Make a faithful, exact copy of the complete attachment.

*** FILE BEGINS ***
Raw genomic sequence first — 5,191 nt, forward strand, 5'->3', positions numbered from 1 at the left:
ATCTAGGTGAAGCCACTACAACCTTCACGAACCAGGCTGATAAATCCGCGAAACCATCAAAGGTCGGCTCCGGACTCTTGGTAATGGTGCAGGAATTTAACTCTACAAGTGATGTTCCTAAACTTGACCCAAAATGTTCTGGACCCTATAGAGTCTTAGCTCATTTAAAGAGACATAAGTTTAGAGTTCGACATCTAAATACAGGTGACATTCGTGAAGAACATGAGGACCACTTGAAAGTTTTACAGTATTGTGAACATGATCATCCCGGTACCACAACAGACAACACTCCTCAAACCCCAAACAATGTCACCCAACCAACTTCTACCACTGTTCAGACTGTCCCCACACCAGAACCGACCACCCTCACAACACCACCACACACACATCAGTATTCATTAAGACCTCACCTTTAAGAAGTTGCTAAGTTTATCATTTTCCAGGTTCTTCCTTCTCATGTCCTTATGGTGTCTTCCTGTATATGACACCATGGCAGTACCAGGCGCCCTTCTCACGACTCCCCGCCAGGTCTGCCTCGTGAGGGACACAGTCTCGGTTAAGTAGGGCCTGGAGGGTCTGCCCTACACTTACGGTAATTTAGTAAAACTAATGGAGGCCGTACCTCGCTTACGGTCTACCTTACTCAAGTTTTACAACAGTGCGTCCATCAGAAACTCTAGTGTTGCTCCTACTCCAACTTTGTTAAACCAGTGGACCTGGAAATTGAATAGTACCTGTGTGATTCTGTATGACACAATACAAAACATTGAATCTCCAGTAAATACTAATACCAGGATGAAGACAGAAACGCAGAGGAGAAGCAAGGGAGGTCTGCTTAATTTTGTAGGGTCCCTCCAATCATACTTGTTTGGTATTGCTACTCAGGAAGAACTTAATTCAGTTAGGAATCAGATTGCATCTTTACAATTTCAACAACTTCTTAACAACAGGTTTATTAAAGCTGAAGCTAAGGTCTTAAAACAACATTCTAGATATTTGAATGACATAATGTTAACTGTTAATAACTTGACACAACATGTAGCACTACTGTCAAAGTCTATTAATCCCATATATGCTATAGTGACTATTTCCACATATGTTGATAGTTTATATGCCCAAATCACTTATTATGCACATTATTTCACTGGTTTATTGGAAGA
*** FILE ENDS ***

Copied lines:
Raw genomic sequence first — 5,191 nt, forward strand, 5'->3', positions numbered from 1 at the left:
ATCTAGGTGAAGCCACTACAACCTTCACGAACCAGGCTGATAAATCCGCGAAACCATCAAAGGTCGGCTCCGGACTCTTGGTAATGGTGCAGGAATTTAACTCTACAAGTGATGTTCCTAAACTTGACCCAAAATGTTCTGGACCCTATAGAGTCTTAGCTCATTTAAAGAGACATAAGTTTAGAGTTCGACATCTAAATACAGGTGACATTCGTGAAGAACATGAGGACCACTTGAAAGTTTTACAGTATTGTGAACATGATCATCCCGGTACCACAACAGACAACACTCCTCAAACCCCAAACAATGTCACCCAACCAACTTCTACCACTGTTCAGACTGTCCCCACACCAGAACCGACCACCCTCACAACACCACCACACACACATCAGTATTCATTAAGACCTCACCTTTAAGAAGTTGCTAAGTTTATCATTTTCCAGGTTCTTCCTTCTCATGTCCTTATGGTGTCTTCCTGTATATGACACCATGGCAGTACCAGGCGCCCTTCTCACGACTCCCCGCCAGGTCTGCCTCGTGAGGGACACAGTCTCGGTTAAGTAGGGCCTGGAGGGTCTGCCCTACACTTACGGTAATTTAGTAAAACTAATGGAGGCCGTACCTCGCTTACGGTCTACCTTACTCAAGTTTTACAACAGTGCGTCCATCAGAAACTCTAGTGTTGCTCCTACTCCAACTTTGTTAAACCAGTGGACCTGGAAATTGAATAGTACCTGTGTGATTCTGTATGACACAATACAAAACATTGAATCTCCAGTAAATACTAATACCAGGATGAAGACAGAAACGCAGAGGAGAAGCAAGGGAGGTCTGCTTAATTTTGTAGGGTCCCTCCAATCATACTTGTTTGGTATTGCTACTCAGGAAGAACTTAATTCAGTTAGGAATCAGATTGCATCTTTACAATTTCAACAACTTCTTAACAACAGGTTTATTAAAGCTGAAGCTAAGGTCTTAAAACAACATTCTAGATATTTGAATGACATAATGTTAACTGTTAATAACTTGACACAACATGTAGCACTACTGTCAAAGTCTATTAATCCCATATATGCTATAGTGACTATTTCCACATATGTTGATAGTTTATATGCCCAAATCACTTATTATGCACATTATTTCACTGGTTTATTGGAAGA